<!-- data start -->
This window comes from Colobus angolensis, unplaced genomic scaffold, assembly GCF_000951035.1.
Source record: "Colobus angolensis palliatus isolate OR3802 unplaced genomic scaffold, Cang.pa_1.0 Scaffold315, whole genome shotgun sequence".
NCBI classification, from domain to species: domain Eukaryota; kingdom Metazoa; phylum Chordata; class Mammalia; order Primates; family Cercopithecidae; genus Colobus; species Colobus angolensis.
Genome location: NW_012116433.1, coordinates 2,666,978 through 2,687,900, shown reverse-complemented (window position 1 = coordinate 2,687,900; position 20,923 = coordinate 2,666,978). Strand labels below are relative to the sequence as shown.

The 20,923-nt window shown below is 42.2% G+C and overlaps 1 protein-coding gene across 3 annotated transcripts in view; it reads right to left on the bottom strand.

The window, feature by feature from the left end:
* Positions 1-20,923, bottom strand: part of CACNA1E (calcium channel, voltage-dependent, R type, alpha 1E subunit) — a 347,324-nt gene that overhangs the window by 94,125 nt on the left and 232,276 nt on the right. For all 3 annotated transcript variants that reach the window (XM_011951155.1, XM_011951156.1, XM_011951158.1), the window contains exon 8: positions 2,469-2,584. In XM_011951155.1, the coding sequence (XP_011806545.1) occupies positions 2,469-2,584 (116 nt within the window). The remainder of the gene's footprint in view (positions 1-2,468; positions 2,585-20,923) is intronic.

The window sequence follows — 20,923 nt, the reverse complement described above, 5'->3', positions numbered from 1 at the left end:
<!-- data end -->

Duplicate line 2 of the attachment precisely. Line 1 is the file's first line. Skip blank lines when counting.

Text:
Source record: "Colobus angolensis palliatus isolate OR3802 unplaced genomic scaffold, Cang.pa_1.0 Scaffold315, whole genome shotgun sequence".